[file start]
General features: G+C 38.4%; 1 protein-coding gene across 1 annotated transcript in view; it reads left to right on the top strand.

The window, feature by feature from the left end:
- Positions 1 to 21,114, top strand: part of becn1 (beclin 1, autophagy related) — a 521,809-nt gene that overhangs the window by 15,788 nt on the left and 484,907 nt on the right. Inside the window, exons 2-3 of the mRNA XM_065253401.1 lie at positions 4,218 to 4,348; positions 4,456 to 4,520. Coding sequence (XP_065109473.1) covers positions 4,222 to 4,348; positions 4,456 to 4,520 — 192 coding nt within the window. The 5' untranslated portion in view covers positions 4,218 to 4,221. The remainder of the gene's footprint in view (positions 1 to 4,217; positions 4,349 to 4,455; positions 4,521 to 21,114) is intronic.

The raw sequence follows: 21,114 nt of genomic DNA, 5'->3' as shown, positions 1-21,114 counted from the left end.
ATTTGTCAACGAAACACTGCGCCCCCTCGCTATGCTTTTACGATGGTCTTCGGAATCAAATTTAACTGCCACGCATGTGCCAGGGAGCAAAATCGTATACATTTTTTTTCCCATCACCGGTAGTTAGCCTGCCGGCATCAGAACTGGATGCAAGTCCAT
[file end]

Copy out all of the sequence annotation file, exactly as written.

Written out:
General features: G+C 38.4%; 1 protein-coding gene across 1 annotated transcript in view; it reads left to right on the top strand.

The window, feature by feature from the left end:
- Positions 1 to 21,114, top strand: part of becn1 (beclin 1, autophagy related) — a 521,809-nt gene that overhangs the window by 15,788 nt on the left and 484,907 nt on the right. Inside the window, exons 2-3 of the mRNA XM_065253401.1 lie at positions 4,218 to 4,348; positions 4,456 to 4,520. Coding sequence (XP_065109473.1) covers positions 4,222 to 4,348; positions 4,456 to 4,520 — 192 coding nt within the window. The 5' untranslated portion in view covers positions 4,218 to 4,221. The remainder of the gene's footprint in view (positions 1 to 4,217; positions 4,349 to 4,455; positions 4,521 to 21,114) is intronic.

The raw sequence follows: 21,114 nt of genomic DNA, 5'->3' as shown, positions 1-21,114 counted from the left end.
ATTTGTCAACGAAACACTGCGCCCCCTCGCTATGCTTTTACGATGGTCTTCGGAATCAAATTTAACTGCCACGCATGTGCCAGGGAGCAAAATCGTATACATTTTTTTTCCCATCACCGGTAGTTAGCCTGCCGGCATCAGAACTGGATGCAAGTCCAT